Connell Construction Co. v. Phil Dor Plaza Corp. , 310 S.W.2d 311 ( 1958 )


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  • 310 S.W.2d 311 (1958)

    CONNELL CONSTRUCTION COMPANY, Petitioner,
    v.
    PHIL DOR PLAZA CORPORATION, Respondent.

    No. A-6414.

    Supreme Court of Texas.

    January 29, 1958.
    Rehearing Denied March 12, 1958.

    *312 Pat Reed, Dallas, for petitioner.

    Morris I. Jaffe and Jay S. Fichtner, Dallas, for respondent.

    HICKMAN, Chief Justice.

    Our statement of the case will be substantially in the language of the Court of Civil Appeals. The petitioner will be referred to as the contractor, and the respondent as the owner.

    The suit grew out of a contract for the construction of a building. The contract was prepared in accordance with the standard form of agreement approved by the Associated General Contractors of America. It provided, among other things, for the supervision of the work by an Architect therein specified and for liquidated damages of $25 per day in the event the work should not be completed within 100 days (or by February 25, 1955). During the progress of the work the contractor furnished certain extra materials and performed certain extra work, and in due time filed a mechanic's lien to secure payment for them. The owner defaulted in payment for the extra materials and work and, thereupon, contractor sued to recover the same in the sum of $2,801.14. The owner answered the suit with a general denial, and by way of cross action it sought to recover liquidated damages of $25 per day in the sum of $1,100 on account of contractor's delay of 44 days in the completion of the contract.

    The case was tried before the court without a jury and resulted in judgment of $2,782.12 in favor of the contractor and $1,100 in favor of the owner on its cross action. Both parties to the judgment excepted and gave notice of appeal. The contractor perfected an appeal from the judgment by filing an appeal bond within the time required by law, but the owner did not file an appeal bond, although in its brief in the Court of Civil Appeals it complained by cross points of the action of the trial court in rendering judgment against it.

    The Court of Civil Appeals reversed the judgment of the trial court in favor of the owner for $1,100 as liquidated damages for the delay of the contractor in completing the building, and remanded the case to the trial court for a determination of a reasonable time, in addition to the time allowed by the original contract, required for the completion of the extra work. The court also remanded the judgment in favor of the contractor for extras, on the ground that it could not be severed from the other portion of the judgment, but did not pass upon the owner's counter points directed at that portion of the judgment.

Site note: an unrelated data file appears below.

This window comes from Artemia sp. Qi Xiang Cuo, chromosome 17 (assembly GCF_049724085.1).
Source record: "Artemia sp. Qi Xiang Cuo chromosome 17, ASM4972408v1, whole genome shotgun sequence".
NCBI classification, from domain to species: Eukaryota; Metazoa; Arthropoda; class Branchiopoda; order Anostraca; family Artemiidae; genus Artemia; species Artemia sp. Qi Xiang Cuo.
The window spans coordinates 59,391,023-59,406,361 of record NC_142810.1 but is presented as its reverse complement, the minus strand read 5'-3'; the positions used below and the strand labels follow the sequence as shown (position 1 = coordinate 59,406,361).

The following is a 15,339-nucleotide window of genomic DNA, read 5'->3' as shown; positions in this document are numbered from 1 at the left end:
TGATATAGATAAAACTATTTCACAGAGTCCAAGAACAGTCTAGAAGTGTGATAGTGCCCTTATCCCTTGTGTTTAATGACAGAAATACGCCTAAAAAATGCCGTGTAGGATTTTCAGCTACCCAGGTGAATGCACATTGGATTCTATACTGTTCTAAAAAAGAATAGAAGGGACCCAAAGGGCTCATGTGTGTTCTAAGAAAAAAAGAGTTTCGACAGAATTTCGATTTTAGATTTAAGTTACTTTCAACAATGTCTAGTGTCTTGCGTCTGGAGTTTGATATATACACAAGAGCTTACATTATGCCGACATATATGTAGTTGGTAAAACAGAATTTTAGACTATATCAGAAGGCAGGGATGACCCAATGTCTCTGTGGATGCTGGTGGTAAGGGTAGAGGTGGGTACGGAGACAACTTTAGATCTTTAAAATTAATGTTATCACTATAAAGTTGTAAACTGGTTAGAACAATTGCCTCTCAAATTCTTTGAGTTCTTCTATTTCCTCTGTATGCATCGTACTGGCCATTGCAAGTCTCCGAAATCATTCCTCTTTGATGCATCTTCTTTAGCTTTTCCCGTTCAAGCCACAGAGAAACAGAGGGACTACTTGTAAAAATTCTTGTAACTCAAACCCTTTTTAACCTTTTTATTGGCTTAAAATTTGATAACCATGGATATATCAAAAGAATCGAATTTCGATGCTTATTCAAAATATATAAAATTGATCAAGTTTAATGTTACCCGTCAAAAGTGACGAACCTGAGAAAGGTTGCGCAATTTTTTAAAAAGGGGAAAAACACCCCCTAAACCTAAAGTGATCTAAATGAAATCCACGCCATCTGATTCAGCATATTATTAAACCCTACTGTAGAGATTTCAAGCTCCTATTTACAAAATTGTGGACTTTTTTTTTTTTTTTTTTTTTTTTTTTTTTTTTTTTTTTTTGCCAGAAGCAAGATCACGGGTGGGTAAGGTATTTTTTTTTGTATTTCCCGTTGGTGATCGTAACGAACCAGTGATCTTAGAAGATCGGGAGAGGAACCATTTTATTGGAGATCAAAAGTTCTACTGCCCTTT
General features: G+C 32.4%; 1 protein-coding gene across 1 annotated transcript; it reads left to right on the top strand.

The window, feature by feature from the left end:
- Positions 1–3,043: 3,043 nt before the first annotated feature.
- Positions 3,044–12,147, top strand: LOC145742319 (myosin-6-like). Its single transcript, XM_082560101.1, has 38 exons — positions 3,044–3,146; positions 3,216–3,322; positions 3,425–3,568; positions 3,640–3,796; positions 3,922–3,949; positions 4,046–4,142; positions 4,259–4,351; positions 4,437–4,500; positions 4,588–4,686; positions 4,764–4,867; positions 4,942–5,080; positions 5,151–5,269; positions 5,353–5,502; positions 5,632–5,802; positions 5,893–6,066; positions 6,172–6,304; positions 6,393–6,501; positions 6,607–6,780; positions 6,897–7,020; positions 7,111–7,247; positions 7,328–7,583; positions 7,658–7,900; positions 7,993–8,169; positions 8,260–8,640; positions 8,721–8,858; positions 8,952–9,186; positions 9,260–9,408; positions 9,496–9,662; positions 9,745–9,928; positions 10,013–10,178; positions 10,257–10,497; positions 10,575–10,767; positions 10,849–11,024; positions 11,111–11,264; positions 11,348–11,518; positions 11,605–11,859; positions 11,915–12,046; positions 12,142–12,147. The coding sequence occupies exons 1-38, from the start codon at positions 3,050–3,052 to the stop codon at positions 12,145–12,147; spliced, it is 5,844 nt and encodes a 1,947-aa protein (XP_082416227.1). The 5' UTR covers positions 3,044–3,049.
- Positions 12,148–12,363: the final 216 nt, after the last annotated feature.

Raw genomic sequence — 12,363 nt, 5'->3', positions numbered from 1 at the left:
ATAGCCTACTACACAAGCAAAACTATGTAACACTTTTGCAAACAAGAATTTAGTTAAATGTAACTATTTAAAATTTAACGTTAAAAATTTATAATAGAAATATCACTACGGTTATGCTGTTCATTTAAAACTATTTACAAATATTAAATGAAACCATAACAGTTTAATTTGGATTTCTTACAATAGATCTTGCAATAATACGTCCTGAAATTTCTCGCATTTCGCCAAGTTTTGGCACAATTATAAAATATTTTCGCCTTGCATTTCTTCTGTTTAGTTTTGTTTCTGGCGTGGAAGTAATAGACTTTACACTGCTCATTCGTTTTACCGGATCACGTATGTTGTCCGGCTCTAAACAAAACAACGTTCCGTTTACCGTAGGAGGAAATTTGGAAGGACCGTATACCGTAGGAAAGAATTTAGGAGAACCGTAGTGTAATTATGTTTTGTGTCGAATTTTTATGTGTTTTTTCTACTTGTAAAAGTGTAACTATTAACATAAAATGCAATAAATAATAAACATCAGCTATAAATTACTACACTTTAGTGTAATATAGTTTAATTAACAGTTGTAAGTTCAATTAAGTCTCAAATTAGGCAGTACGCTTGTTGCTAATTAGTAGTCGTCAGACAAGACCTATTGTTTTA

Both parties filed applications for writs of error, which were granted. The owner complains of the action of the Court of Civil Appeals in reversing that portion of the judgment awarding it liquidated damages, and the contractor complains of the action of the Court of Civil Appeals reversing that portion of the judgment awarding it compensation for extras.

    *313 We agree with the holding of the Court of Civil Appeals that the trial court erred in rendering judgment against the contractor for $1,100 as liquidated damages. The contract provided:

    "The work to be performed under this Contract shall be commenced within forty-eight (48) hours after Owner has cleared the lot and shall be substantially completed within one hundred (100) calendar days from the above starting date. An extension of time will be allowed the Contractor for delays caused by inclement weather or other acts of God, providing the extension is requested by the Contractor in writing within seven (7) days of each occurrence. Otherwise, the Owner may retain the $25.00 daily liquidated damages as provided in the Proposal and Specifications."